The New Economy and Career Readiness: Part II


A mosaic has many small pieces that add up to a single coherent work. Similarly, the new economy has many job opportunities in all the key sectors of the economy, adding up to a complex but coherent local, national and international economic picture.

The question “Where are the job opportunities in the current economy?” does not have a quick, neat answer.  More than ever, the economy is fluid, with new opportunities always emerging.  The current economy provides a mosaic of career opportunities. 

While there are many well-defined career paths and many familiar jobs and job titles, there are also many jobs and career paths that are new or evolving or flexible.  When we interview people who are in careers they enjoy, we find that many people have careers that evolved over many years, having been shaped by changes in technology, local, national and world economic trends, environmental concerns, and other trends.  Many people are now working in areas very different from the career paths that they started on when they were in high school, college and first jobs.

What are the implications of the new economy for career exploration and career development?  Some of the key themes of successful career development are more important than ever.


Career development is a lifelong process that begins in childhood and continues throughout high school and beyond. It is important for children, teens and young adults to have a wide variety of enjoyable hands-on experiences in fields like science, art, music, writing, technology, building and engineering, cooking, gardening, nature study, volunteering, teaching others, organizing events and activities, working with communications and media, etc.  These experiences can lead to lifelong personal interests as well as potential career interests. Without this type of experience, it is hard for young people to know  what types of careers they might be interested in.  With this type of experience as background for career exploration, it is exciting for young people to realize the wide range of exciting career opportunities that tap into their interests and passions.

While younger children need lots of enriching experiences, not necessarily tied explicitly to career exploration, high-school-age youth need to start to more explicitly read about and hear from others about potential career interests, find out what skills and credentials are important in various career areas, and begin to seek out experiences that will open doors to these careers areas.  By the end of high school, youth should be ready to take first steps toward their future career, with the recognition that career development will also be a lifelong process, with continuing opportunities to gain skills and shape a successful career path.


More than ever, it is important for youth to begin a career with a strong sense of their own interests and career values.   Questions to consider include: What skills do you hope to use – such as a chance to use writing and communication skills, math skills, athletic skills, mechanical skills, leadership skills?  Do you hope that your career provides you with a comfortable lifestyle,  intellectual challenge, creative expresssion, or a visible leadership role?  Are you attracted to careers in healthcare, science, engineering, law, government, etc.?  Do you picture yourself working with plants, animals or nature? Do you picture yourself working in a skilled trade?  Do you picture yourself owning and managing your own business?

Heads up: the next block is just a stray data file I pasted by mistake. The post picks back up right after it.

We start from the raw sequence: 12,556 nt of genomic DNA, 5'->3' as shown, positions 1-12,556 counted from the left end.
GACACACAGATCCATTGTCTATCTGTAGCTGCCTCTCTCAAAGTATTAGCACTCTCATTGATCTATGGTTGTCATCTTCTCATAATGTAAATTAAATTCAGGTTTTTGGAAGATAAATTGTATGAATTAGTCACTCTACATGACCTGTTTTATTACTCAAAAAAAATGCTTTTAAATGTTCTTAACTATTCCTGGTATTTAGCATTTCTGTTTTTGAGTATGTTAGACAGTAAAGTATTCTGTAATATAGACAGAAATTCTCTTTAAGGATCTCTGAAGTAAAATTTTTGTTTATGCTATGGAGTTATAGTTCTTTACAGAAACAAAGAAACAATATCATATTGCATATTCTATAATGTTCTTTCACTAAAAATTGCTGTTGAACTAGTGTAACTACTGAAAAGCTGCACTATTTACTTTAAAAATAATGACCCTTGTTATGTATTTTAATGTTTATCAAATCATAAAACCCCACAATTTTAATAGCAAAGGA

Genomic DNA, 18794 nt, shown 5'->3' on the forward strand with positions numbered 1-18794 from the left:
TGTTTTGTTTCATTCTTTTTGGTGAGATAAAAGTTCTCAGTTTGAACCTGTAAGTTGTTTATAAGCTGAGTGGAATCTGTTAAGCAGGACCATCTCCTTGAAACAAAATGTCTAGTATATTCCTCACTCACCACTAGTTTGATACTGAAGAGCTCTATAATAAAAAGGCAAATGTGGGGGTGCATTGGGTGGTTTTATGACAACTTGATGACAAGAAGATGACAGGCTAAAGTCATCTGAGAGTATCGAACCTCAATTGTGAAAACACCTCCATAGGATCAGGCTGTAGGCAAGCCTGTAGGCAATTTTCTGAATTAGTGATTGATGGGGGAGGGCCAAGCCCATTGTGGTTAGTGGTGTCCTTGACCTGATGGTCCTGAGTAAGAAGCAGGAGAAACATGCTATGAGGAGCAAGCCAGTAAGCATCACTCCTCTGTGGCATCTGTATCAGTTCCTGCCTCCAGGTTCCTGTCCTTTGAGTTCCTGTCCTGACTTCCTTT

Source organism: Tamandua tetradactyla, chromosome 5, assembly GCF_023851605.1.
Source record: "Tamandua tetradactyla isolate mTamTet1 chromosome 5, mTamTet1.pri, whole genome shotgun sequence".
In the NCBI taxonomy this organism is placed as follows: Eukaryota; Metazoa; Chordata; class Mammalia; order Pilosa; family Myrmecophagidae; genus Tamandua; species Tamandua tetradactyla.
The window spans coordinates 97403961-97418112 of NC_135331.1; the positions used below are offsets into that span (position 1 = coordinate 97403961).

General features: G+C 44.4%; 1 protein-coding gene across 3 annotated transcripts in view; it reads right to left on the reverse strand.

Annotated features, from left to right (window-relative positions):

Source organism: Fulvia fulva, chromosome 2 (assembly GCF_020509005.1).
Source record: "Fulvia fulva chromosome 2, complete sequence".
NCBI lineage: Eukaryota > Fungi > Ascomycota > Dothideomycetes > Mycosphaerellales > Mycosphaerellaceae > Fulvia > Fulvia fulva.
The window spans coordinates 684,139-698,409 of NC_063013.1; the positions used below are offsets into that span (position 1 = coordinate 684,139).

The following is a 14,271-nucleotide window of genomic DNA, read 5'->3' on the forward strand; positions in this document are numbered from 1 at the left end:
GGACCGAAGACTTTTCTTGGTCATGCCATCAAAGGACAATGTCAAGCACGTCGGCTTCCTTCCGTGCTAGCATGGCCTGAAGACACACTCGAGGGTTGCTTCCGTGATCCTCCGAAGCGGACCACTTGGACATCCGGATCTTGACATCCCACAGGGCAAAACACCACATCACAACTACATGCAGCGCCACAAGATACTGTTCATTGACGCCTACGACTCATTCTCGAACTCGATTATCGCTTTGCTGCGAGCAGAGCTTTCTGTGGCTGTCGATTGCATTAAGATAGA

It is also important to have a chance to learn that there are many ways of experiencing these career values.  For example, there are many styles of leadership and many different career paths that exericse leadership skills in different ways.  Or, for example, there are many ways of expressing creativity and many different career paths that exercise creativity in different ways.  Similarly, there are many ways of expressing a variety of career values, including careers that help others, careers that are entrepreneurial, careers that are intellectually challenging, or careers that use hands-on skills.


Youth can start learning about careers through books, magazines and websites, but should be able to complement this exploration with lots of interaction with other people. There are many aspects of the workplace that are hard to capture in writing – such as the latest trends in an industry, new and emerging job titles, and the real atmosphere of the workplace.  Youth should have opportunities to talk with a variety of professionals to find out about their careers, hear guest speakers, experience job shadowing, and perhaps participate in mentoring programs. Youth should also have opportunities for first-hand experience through volunteer work, jobs and internships.

If you are an employer, what are some of the ways that you would enjoy connecting with students in local schools?  If you are a coordinator of a youth employment program or career exploration project, what kind of information, exploration and experiences are you interested in offering to youth in your programs?  If you are a young adult (or a parent of a young adult), what are your next steps in exploring your career interests and career options? 

The new economy offers new challenges for career exploration and career management, but is also an exciting and dynamic environment for bringing people together to explore interests, reflect, and learn about existing and emerging opportunities.

Comments are closed.